Published by Margaret K. McElderry Books on January 22, 2019
Barnes & Noble | IndieBound
Milla knows two things to be true: Demons are real, and fear will keep her safe.
Milla’s whole world is her family’s farm. She is never allowed to travel to the village and her only friend is her beloved older brother, Niklas. When a bright-eyed girl named Iris comes to stay, Milla hopes her loneliness might finally be coming to an end. But Iris has a secret she’s forbidden to share: The village is cursed by a demon who possesses girls at random, and the townspeople live in terror of who it will come for next.
Now, it seems, the demon has come for Iris. When Iris is captured and imprisoned with other possessed girls, Milla leaves home to rescue her and break the curse forever. Her only company on the journey is a terrible new secret of her own: Milla is changing, too, and may soon be a demon herself.
I really wanted to love this book. I tried so hard to love it.
Unfortunately, I almost DNF’d it with only 100 pages left to read.
The Cold is in Her Bones has a lot going for it. The prologue is intriguing and strong. It’s supposed to be a Medusa retelling. The book is about 280 pages and I liked the first 180 pages or so, but I really struggled with those last 100 pages. And the book seemed to really struggle as well. It was as if the author couldn’t really decide how to link the rest of the story together.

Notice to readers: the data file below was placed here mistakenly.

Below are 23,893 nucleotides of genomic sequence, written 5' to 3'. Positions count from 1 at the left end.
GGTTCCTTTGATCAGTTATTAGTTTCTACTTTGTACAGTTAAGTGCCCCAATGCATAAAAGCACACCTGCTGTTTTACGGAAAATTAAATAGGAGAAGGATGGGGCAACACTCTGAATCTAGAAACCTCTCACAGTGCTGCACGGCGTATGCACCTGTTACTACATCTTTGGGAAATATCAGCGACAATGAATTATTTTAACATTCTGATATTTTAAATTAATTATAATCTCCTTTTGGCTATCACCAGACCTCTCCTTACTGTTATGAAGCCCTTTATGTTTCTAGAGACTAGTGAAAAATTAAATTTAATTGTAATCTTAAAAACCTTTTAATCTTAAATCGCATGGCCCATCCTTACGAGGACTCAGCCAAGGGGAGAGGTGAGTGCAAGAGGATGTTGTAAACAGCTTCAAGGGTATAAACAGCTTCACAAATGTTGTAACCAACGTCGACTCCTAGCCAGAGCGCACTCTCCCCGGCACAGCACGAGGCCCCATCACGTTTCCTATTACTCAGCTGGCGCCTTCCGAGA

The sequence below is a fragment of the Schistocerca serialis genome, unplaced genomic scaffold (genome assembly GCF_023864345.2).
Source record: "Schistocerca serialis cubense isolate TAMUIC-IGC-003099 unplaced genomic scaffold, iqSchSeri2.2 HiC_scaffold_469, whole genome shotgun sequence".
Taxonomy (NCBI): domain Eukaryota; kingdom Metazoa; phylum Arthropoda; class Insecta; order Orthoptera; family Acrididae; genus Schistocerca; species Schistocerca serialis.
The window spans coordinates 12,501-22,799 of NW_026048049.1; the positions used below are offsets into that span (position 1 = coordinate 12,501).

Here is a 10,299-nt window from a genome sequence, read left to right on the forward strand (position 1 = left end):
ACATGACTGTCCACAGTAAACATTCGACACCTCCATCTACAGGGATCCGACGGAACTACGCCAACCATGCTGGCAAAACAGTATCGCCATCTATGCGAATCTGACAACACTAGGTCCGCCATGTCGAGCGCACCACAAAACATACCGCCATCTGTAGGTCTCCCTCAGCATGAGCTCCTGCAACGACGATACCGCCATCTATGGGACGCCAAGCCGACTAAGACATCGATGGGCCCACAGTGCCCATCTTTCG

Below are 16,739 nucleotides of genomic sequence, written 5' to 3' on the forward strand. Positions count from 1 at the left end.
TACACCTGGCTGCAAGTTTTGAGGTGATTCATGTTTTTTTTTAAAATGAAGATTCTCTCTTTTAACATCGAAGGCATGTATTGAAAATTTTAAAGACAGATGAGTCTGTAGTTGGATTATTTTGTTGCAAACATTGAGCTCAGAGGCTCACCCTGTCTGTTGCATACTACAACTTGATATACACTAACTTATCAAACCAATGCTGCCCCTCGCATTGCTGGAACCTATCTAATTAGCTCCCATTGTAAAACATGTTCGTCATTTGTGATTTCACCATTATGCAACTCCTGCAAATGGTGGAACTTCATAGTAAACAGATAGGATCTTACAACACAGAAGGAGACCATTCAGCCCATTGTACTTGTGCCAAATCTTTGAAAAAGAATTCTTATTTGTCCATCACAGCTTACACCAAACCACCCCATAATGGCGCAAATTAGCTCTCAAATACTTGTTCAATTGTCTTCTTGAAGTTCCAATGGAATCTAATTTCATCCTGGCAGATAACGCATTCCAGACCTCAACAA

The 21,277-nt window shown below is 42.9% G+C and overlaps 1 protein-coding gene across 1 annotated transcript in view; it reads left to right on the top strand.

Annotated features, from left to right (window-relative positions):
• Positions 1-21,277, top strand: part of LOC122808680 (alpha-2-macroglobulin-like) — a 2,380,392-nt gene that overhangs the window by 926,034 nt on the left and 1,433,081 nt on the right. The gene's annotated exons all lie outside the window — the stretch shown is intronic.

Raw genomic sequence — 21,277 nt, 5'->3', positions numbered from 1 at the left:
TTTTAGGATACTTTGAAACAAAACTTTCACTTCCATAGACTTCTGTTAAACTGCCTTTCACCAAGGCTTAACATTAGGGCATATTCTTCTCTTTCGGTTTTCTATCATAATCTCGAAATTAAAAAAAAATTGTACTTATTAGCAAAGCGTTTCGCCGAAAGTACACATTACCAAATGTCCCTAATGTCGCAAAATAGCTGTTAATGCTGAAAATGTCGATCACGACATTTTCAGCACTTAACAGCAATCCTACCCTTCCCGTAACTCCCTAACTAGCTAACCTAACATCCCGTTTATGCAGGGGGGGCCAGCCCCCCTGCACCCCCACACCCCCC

I liked the fear she presented with the demons in the beginning. It was great and perplexing. It was chilling. Those first 180 pages were solid and a little freaky, but in a good way. I had an idea of what was going on, but the specifics were kept from the reader for quite a while. That was fine.
I enjoyed Milla’s and Iris’s relationship, as well as Milla and her brother’s. I think this book was really about the relationships we have with each other and how our actions impact those around us.
Don’t get me wrong, there was definitely some interesting stuff in the last third of the book but it just felt like instead of the stakes continuing to rise, they kept resetting. It felt like the antagonist kept halfheartedly changing. It’s as if the book couldn’t choose between being creepy and being a drama, and instead of those two elements weaving together nicely they were competing with each other.
Look, I tried. I really tried.
Milla definitely changed during the book but once the last third of the book got moving again everything got a bit weird. I think it was supposed to be creepy or scary. I mean, she’s confronting a demon. But it wasn’t…
Again, this book had a lot going for it. But…. the events weren’t woven together enough and could have been more unified with a clearer purpose. For the first 180 pages the objective was clear: get rid of the demon. Then there was this weird meandering in the last third. Eventually, the story halfheartedly returned to the main objective presented in the beginning.
Overall, I wish there had been more to the story. I just expected a lot from a supposed Medusa retelling and I didn’t feel like it lived up to those words.